Trekkers who opt for either a Teahouse or a Camping Trek, Particularly with a small group of friends or family members often have a rewarding, enriching and enjoyable trip. Our agency can organize the entire arrangements of the trek for individuals or groups.
Read More Information Below
Before Departure of Your Trip
We would like to make your travel worry free and memorable. For that we will try our best from our side. At the same time you should also prepare yourself beforehand so that it would be easier for us to communicate with you and make your travel easy. Before head off on your trip, please be sure that you have acknowledged following information, documents and requirements.
- You have accepted our Trek booking terms and conditions
- Prepared passport and visa requirement documents as per our recommended travel
- You have gone through the trip itineraries in detail
- You have secure your travel insurance policy
- You have read our safety guidelines
- You have read out what to bring list for your travel activities
- You are fully aware of health related issues in your activities
- You have enough information about weather and travelling season of our destination country
- You have enough information about the geography, environment and country information
- You have clear idea about getting there from your country
- You have contact details of our company
- You have read our responsible travel guideline
Travel Insurance is mandatory for all the clients who are going to participate in any of our adventure activities. We would also strongly recommend other travelers who come for any other recreational activities. Your travel insurance must provide cover against personal accident, medical expenses, emergency repatriation and personal liability.
Before your departure to the trip, our tour leader will need to see your insurance policy. However, we would already have asked a copy of your insurance policy during your booking with us. Please ensure you have your policy number and emergency telephone number for your insurance company. If this is unavailable please ensure you provide us with the necessary information required by your Insurance Company in case of an emergency.
Having a good travel insurance will not only guarantee you peace of mind while you travel with us but also provide you with complete cover for anything things that may go wrong. If you do not have insurance yet then you can get it from any following insurance companies.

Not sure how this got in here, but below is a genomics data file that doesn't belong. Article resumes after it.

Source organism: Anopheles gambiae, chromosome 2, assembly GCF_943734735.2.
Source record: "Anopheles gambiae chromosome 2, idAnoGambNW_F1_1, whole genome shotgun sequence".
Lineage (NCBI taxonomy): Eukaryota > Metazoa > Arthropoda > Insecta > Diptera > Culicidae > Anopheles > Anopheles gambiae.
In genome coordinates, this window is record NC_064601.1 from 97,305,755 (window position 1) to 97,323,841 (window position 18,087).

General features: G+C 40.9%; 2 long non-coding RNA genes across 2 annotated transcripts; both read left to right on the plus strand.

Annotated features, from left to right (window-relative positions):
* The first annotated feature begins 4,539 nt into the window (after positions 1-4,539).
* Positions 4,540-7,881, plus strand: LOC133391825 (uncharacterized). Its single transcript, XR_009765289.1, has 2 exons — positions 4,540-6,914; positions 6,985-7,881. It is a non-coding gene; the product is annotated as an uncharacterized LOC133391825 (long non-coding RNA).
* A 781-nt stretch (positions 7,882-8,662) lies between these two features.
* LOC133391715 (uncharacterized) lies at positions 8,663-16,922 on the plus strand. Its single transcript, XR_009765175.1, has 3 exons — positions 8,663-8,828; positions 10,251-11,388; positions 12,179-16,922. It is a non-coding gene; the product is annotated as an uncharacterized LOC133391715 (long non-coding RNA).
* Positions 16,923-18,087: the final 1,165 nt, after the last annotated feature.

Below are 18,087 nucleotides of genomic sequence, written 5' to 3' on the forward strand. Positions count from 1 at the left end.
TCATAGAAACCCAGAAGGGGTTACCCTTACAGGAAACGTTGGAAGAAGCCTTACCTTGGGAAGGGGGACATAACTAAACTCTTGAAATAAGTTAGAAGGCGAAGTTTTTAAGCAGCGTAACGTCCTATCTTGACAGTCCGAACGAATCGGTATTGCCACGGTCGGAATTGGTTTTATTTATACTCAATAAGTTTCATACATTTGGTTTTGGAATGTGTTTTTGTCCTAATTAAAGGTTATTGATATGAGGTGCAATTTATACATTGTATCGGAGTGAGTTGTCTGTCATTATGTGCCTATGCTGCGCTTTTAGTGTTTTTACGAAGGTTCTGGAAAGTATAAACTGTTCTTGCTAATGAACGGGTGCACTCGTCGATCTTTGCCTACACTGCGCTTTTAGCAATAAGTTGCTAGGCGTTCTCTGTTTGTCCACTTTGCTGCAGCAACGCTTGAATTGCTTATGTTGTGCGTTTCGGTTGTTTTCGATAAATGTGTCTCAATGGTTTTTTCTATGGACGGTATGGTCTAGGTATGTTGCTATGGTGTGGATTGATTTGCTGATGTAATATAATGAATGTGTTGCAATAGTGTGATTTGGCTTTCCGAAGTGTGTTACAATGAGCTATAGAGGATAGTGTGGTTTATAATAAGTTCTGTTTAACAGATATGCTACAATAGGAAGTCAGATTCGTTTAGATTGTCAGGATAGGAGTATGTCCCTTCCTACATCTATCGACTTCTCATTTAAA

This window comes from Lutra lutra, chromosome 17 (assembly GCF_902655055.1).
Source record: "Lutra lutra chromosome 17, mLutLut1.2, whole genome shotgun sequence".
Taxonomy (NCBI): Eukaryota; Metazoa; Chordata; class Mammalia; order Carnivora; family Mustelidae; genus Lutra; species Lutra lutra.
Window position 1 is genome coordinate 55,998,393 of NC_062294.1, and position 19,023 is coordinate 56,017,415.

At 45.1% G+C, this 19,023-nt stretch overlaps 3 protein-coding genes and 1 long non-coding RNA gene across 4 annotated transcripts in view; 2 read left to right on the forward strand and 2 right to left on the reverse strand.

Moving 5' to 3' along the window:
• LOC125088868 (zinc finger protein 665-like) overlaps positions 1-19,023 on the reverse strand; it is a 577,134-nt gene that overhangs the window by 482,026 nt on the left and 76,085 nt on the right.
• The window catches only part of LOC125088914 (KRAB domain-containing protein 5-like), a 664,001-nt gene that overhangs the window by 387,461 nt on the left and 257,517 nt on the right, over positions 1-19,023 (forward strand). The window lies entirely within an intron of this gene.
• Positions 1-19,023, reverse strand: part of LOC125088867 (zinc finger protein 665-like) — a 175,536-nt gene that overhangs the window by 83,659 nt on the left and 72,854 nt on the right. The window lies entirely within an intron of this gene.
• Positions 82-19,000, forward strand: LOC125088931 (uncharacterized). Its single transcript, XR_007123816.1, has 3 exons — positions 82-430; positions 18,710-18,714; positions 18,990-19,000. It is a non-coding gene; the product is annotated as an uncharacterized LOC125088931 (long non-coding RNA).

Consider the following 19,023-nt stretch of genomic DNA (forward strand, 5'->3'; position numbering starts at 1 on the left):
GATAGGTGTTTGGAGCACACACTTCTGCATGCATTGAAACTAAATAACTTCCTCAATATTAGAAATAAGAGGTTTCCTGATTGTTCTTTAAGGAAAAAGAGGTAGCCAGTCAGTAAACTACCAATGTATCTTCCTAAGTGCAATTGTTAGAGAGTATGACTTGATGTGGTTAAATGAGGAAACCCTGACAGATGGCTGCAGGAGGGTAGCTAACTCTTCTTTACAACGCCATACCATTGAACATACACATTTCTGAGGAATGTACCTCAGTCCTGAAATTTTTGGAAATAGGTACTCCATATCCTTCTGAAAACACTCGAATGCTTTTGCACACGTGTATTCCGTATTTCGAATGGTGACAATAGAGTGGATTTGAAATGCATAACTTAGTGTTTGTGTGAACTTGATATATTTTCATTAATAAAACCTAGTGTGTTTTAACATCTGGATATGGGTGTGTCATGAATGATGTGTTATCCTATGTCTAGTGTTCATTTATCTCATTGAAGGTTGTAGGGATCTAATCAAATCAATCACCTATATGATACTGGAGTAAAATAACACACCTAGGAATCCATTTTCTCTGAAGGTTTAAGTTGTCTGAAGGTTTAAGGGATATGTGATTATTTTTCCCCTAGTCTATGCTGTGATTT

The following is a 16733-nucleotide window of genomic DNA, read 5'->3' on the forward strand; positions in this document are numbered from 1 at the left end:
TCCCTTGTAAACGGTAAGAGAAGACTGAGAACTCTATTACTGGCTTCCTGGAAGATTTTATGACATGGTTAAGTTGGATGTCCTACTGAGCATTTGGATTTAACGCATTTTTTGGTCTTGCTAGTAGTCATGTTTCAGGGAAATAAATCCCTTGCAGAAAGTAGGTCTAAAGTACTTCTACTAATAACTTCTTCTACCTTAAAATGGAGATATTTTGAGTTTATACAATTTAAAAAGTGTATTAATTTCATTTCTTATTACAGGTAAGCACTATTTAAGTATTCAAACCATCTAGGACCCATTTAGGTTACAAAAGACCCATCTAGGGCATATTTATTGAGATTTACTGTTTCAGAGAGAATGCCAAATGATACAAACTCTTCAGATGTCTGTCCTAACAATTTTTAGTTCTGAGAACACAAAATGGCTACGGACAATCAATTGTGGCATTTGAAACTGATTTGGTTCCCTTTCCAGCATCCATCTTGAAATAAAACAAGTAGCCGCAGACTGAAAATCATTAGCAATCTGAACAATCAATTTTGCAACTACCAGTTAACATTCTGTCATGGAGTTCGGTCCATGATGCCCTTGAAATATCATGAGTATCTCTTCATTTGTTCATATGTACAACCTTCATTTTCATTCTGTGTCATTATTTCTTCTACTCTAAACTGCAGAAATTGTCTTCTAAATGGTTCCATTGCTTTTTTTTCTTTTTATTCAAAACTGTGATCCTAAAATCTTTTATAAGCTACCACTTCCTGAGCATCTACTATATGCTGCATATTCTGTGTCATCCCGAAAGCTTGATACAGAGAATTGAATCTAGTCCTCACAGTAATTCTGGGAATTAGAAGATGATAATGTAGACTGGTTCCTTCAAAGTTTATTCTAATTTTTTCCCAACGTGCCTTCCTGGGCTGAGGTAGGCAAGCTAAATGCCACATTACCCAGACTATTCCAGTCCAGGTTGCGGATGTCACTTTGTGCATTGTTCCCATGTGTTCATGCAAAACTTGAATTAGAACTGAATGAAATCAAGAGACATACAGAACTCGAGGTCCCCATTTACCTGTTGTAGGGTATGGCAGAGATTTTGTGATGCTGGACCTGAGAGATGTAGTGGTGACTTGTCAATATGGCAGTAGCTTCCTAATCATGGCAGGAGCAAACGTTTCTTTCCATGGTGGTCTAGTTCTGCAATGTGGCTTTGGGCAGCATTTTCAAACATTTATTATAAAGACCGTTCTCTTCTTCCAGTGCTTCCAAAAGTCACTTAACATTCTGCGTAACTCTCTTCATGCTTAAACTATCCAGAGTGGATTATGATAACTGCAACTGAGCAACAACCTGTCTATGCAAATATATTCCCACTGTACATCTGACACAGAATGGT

We recommend a comprehensive travel insurance policy that covers repatriation and evacuation in case of a medical emergency, cancellation and curtailment as well as baggage and valuables. If your tour involves certain adventurous activities (i.e. Mountain Biking, Rafting) you will need to make sure your policy specifically covers these activities. You may also need specific cover for expensive camera and mobile phone.
Nepal Trek Packing List
Certain basic trekking equipment is essential on all routes. Depending on the area and season, we will provide you with a comprehensive list of necessities. Here are some recommended Equipment List for trekking in Nepal Himalayas.
- Lightweight walking boots. If new one is being bought, “ walk then in” to avoid blisters. Also bring spare laces.
- A pair of track shoes. To wear in the camp at night or when the boot is wet.
- Warm jacket. Fiber fills or down should be adequate. This is especially necessary during winter from December to February.
- A rainproof jacket with hood or a poncho. Get the one that is guaranteed waterproof.
- Woolen shirts and thick sweaters. During winter months, December through February these items are essential. Thick sweaters can be purchased in Kathmandu.
- A pair of lightweight/ heavy weight trousers. Jeans are unsuitable to wear on treks. Cheap loose cotton pants are available in Kathmandu.
- Heavyweight trousers are useful higher up in the mountains in the morning and at night. Windproof/ waterproof trousers are necessary on all treks going above 10.00ft.
- Thermal underwear. These are excellent to sleep in at night in the winter months thermal underwear are quite invaluable.
- A tracksuit useful for wearing in camp and in the tent.
- 2 pair of loose fitting long shorts/ skirts.
- 1 lightweight long sleeved –shirt is particularly suitable for avoiding sun burn.